Rodenstock sponsor Compass puts planned sale on ice after Jefferies appointment, sources say

14 May 2020 - 09:03 am UTC

by Amy-Jo Crowley and Ryan Gould in London

Compass Partners has put its planned sale of German ophthalmic lens and eyewear manufacturer Rodenstock on ice after the London-based sponsor appointed Jefferies to sell the business in February, according to three sources familiar with the matter.

The American investment bank landed the mandate to sell Rodenstock following a beauty parade, one of the sources said.

Compass’s decision to sell Rodenstock is not linked to COVID-19 distress and is expected to remain on hold until market conditions begin to normalise, according to two of the sources. Spokespeople for Compass and Jefferies declined to comment.

The lens maker, which last week secured a fresh backstopped equity injection of EUR 75m from its sponsor to help navigate COVID-19-related liquidity issues, will be marketed off approximately EUR 110m EBITDA, the sources said.

Rodenstock has an EBITDA margin of 23% and a 5% growth rate, one of them added.

Compass Partners’ injection of equity comes after S&P Global downgraded Rodenstock to B- stable on April 28, with the ratings agency citing weaker projected demand following the closure of retail stores in key markets.

Without expected sponsor support, the company could breach the 30%-draw covenant on its EUR 20m revolving credit facility, S&P said. Rodenstock had about EUR 31m of cash available at the end of February, with the revolver drawn in full, the report noted.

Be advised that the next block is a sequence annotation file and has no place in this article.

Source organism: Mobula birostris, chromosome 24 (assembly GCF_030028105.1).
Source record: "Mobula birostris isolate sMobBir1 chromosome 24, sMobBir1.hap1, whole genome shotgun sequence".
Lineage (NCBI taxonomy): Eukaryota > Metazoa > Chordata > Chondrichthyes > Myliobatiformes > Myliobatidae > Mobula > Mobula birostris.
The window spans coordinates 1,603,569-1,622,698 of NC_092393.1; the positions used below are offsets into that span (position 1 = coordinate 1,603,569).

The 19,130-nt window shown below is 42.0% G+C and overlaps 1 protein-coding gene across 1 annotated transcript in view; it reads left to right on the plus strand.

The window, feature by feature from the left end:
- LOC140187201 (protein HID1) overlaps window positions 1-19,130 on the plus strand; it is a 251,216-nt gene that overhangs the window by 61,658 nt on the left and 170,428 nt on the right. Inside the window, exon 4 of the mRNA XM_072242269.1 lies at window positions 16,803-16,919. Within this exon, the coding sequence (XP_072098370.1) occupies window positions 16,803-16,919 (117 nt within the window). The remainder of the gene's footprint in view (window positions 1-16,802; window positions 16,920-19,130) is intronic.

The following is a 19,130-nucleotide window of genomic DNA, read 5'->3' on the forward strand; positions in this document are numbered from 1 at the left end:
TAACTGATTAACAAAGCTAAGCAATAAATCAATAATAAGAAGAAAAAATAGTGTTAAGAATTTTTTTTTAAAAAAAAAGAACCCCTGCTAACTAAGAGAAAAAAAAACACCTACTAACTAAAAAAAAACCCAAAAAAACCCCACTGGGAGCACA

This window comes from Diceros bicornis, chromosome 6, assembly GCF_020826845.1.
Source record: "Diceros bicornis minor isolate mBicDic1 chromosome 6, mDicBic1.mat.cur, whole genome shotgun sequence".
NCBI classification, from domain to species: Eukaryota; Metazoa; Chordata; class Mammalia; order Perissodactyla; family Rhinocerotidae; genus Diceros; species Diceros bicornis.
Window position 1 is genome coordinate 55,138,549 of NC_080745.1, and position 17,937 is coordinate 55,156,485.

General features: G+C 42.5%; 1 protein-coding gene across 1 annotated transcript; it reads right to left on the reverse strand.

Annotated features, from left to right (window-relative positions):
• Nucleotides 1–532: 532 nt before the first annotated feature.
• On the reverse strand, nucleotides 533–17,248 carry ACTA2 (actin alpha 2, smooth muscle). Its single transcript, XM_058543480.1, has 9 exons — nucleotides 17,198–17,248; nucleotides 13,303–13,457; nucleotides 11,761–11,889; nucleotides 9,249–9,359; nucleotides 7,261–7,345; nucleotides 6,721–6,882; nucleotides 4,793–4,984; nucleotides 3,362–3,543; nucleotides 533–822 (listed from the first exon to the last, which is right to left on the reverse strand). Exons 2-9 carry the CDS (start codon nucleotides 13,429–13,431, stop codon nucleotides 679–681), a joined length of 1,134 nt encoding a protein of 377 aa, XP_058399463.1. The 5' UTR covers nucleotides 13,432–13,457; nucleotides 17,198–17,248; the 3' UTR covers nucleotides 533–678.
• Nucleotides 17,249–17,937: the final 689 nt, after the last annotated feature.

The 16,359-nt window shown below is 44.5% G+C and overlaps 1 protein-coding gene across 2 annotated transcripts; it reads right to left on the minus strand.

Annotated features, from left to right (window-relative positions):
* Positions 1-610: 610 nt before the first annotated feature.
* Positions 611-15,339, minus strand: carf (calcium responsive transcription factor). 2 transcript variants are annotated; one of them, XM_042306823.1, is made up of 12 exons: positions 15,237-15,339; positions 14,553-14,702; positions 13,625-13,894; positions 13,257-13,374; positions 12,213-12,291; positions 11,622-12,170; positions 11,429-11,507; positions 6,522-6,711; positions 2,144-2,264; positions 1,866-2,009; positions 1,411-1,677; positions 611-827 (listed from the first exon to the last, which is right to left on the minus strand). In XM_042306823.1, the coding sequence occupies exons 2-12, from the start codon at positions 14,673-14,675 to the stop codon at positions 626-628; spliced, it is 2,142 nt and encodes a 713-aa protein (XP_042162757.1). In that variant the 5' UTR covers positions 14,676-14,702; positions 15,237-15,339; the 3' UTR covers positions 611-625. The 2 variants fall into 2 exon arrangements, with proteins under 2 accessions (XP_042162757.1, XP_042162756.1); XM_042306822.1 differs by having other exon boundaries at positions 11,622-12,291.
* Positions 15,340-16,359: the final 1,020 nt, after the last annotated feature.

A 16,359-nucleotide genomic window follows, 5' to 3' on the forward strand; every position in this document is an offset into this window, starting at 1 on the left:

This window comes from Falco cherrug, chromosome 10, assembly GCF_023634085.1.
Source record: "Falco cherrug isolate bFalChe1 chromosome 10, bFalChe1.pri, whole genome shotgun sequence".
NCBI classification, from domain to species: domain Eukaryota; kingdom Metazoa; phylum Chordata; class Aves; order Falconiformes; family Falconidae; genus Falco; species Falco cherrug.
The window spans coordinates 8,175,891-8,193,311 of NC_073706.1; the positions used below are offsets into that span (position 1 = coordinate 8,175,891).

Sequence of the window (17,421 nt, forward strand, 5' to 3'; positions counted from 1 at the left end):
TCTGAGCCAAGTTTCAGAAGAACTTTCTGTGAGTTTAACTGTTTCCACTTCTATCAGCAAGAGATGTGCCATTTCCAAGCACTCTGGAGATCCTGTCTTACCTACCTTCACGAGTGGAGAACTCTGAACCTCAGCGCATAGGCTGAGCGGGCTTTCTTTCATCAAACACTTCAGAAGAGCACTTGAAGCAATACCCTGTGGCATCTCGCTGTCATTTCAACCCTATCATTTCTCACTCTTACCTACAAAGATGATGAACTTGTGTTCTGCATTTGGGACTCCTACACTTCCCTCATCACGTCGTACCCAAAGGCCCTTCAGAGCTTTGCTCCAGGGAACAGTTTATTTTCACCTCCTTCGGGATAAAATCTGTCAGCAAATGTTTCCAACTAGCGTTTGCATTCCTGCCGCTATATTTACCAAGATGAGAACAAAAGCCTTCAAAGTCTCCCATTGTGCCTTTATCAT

The new funds from the sponsor will be drawn if and when the company should need them, Mergermarket’s sister publication Debtwire reported today.

According to one of the sources, the nature of Rodenstock as a manufacturer of eyewear makes the group “resilient” at a time when many other consumer-retail businesses are facing uncertainty surrounding the route out of national lockdowns.

In Germany, opticians have remained open throughout the coronavirus crisis, the second source said, but added that the sellside might see benefit in playing up Rodenstock as a healthcare play. Jefferies landed the sale mandate on the strength of its healthcare team, said the third source.

Rodenstock is likely to attract interest from sponsors and trade players across the healthcare and pharma space that can identify synergies, the third source said. The business characterises itself as a med-tech offering given that it predominantly produces lenses, he added.

Logical comparables for the group include Japan’s Hoya and Ray-Ban-owner EssilorLuxottica, which is set to takeover global eyecare retailer GrandVision, the same source said. Rodenstock could fetch an EV/EBITDA multiple in line with these peers, he argued.

One of the sources said that Compass is seeking a valuation north of EUR 600m for the business, but the third source said the valuation would be considerably higher than that sum since Rodenstock’s listed peers trade at 10x EBITDA and above.

The Munich-headquartered group booked EUR 26.7m in EBITDA “before one-off effects” incurred in connection with a refinancing agreement and severance payments based on revenues of EUR 300m for FY18, according to a company accounts filing.

Compass Partners took full control of Rodenstock in 2018 after purchasing a majority stake in the business from Bridgepoint in 2016. Founded in 1877, the company has a workforce of approximately 4,200 worldwide.

Rodenstock did not respond to requests for comment.